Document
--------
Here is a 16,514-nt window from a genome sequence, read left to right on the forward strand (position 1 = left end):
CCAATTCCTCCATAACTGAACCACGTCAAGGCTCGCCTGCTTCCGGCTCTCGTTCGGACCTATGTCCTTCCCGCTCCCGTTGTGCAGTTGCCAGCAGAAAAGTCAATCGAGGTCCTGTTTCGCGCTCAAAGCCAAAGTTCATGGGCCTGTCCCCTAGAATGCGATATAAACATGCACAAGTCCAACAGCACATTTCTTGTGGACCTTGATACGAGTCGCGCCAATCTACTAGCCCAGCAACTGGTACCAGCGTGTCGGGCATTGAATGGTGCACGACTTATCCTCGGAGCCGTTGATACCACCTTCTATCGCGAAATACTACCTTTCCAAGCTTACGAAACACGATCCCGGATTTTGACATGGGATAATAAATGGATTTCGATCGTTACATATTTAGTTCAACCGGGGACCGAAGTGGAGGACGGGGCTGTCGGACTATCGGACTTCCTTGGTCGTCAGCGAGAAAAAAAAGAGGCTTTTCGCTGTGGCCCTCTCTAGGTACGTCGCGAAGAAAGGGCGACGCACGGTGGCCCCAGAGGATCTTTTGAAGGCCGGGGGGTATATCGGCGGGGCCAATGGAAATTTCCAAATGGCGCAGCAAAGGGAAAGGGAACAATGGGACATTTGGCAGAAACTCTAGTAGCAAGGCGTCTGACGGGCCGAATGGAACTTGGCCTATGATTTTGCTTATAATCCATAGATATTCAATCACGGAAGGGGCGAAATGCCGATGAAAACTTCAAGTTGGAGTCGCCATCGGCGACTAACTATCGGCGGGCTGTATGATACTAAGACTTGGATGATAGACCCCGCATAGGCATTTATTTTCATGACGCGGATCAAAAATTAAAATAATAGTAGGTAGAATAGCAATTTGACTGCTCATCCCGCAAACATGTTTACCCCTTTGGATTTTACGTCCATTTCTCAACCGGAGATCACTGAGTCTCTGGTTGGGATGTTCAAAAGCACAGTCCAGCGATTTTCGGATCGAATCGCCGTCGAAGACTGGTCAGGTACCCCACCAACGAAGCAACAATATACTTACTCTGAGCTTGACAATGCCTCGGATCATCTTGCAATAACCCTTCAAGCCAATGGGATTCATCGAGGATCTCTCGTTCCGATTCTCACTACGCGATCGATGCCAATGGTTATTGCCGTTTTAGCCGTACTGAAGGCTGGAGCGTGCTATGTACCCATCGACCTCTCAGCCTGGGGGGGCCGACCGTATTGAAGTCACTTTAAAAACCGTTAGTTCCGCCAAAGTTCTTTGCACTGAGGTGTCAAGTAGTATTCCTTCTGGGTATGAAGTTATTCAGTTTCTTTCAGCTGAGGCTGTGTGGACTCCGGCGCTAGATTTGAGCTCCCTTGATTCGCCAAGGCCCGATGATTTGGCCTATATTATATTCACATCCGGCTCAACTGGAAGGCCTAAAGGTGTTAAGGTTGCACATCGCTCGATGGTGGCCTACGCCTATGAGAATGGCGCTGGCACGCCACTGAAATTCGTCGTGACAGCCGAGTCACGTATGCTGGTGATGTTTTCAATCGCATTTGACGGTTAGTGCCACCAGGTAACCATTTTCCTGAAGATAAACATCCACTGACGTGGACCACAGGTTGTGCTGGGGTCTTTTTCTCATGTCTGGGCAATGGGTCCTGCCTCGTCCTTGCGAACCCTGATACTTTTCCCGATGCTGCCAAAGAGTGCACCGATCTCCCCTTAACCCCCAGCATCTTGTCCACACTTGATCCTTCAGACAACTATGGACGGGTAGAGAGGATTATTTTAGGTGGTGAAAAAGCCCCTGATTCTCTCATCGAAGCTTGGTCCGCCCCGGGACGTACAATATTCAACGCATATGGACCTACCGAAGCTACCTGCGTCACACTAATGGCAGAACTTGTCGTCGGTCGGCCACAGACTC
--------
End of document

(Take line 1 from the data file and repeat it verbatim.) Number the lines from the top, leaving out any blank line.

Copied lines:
Here is a 16,514-nt window from a genome sequence, read left to right on the forward strand (position 1 = left end):